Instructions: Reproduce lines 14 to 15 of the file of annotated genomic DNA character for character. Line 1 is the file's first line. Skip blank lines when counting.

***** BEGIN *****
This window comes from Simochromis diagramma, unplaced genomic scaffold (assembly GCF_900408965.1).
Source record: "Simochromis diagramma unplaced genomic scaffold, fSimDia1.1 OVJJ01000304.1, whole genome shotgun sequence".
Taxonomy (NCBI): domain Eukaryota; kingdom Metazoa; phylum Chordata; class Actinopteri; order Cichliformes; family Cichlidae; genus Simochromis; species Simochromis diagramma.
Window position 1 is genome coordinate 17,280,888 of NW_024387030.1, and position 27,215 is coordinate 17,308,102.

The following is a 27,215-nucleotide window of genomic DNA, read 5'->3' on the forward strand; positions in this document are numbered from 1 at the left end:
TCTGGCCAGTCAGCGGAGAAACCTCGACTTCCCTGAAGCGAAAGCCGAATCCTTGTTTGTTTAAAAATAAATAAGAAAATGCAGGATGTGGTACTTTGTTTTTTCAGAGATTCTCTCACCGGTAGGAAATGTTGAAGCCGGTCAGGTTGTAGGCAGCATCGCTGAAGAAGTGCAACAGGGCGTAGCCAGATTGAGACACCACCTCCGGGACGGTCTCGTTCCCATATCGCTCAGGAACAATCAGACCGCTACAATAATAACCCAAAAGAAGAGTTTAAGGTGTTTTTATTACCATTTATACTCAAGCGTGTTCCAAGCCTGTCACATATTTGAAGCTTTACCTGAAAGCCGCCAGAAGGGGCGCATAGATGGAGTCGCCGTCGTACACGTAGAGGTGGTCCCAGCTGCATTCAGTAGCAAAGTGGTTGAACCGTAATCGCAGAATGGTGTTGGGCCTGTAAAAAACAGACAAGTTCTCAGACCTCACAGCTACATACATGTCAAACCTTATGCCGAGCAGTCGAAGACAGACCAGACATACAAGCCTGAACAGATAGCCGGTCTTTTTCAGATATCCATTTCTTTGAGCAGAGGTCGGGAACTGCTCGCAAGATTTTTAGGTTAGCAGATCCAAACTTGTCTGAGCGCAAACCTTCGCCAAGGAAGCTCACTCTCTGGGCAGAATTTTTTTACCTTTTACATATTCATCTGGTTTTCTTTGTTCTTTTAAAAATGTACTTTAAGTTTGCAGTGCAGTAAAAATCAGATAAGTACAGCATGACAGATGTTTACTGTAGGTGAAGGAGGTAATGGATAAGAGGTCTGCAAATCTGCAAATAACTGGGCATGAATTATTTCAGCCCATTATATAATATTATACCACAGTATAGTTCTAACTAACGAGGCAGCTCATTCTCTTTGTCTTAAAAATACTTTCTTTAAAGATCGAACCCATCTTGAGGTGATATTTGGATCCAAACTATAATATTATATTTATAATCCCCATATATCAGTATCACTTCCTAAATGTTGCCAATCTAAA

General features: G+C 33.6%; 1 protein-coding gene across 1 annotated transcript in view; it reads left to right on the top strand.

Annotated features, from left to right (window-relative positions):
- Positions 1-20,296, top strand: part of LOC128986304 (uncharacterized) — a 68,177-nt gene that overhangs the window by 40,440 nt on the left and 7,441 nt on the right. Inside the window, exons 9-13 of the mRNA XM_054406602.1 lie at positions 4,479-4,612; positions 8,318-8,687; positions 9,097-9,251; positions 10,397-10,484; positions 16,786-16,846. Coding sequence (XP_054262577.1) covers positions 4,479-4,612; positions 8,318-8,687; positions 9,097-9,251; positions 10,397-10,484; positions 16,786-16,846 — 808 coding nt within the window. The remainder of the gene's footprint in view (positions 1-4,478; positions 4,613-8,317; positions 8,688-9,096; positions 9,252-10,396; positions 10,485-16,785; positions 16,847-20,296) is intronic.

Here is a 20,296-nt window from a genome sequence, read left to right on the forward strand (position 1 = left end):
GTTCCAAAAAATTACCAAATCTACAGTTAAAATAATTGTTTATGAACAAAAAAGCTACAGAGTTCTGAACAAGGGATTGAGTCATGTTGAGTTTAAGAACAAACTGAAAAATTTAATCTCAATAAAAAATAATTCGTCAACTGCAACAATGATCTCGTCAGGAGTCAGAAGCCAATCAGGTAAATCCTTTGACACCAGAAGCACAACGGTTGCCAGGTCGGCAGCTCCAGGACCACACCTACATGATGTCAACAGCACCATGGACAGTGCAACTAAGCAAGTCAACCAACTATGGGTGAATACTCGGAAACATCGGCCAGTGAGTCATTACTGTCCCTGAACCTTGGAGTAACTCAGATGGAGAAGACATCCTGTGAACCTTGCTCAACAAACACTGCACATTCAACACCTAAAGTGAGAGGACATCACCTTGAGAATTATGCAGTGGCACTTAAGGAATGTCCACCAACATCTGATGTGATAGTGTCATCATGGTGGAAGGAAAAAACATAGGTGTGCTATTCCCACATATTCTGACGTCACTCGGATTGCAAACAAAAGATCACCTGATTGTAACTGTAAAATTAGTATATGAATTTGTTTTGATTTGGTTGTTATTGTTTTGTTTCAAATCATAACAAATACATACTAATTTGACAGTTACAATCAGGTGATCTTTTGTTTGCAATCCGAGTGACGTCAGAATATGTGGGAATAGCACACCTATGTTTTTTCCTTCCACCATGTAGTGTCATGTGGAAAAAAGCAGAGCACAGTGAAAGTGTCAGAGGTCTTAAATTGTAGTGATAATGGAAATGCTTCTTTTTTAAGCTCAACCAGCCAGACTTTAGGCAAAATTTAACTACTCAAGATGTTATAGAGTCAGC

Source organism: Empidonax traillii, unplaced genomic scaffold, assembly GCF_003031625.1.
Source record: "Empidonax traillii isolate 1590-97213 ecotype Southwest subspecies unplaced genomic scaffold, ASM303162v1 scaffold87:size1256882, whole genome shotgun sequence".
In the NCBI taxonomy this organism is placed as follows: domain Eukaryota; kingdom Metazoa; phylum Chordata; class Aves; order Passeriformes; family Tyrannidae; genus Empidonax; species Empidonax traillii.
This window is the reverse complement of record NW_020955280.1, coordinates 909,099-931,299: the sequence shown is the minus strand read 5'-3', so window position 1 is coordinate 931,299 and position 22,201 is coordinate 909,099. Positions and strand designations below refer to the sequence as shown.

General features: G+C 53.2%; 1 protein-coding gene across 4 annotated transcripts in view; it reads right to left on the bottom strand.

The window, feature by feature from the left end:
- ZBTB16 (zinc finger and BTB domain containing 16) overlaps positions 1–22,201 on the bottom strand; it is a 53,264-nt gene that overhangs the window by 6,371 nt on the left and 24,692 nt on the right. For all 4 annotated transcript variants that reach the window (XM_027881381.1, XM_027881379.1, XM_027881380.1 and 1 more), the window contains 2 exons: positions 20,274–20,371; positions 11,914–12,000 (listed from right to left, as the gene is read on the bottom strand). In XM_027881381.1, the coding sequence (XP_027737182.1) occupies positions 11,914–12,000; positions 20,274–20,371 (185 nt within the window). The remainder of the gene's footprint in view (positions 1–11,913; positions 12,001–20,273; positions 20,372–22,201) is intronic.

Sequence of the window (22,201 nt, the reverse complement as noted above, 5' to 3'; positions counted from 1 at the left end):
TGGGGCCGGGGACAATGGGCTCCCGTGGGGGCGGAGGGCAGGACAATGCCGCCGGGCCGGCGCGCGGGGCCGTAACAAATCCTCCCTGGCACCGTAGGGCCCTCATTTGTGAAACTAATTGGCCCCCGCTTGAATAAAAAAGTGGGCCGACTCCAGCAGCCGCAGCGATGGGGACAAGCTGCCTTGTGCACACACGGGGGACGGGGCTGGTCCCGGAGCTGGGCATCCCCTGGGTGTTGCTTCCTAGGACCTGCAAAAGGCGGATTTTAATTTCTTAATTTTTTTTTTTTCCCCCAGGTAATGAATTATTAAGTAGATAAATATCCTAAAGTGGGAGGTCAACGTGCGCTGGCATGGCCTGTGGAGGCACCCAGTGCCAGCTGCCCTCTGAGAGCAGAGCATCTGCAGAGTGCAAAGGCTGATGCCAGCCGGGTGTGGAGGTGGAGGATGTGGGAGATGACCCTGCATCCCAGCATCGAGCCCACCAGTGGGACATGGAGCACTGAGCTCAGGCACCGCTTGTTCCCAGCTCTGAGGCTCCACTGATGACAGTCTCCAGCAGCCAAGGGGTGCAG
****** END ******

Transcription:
In the NCBI taxonomy this organism is placed as follows: domain Eukaryota; kingdom Metazoa; phylum Chordata; class Aves; order Passeriformes; family Tyrannidae; genus Empidonax; species Empidonax traillii.
This window is the reverse complement of record NW_020955280.1, coordinates 909,099-931,299: the sequence shown is the minus strand read 5'-3', so window position 1 is coordinate 931,299 and position 22,201 is coordinate 909,099. Positions and strand designations below refer to the sequence as shown.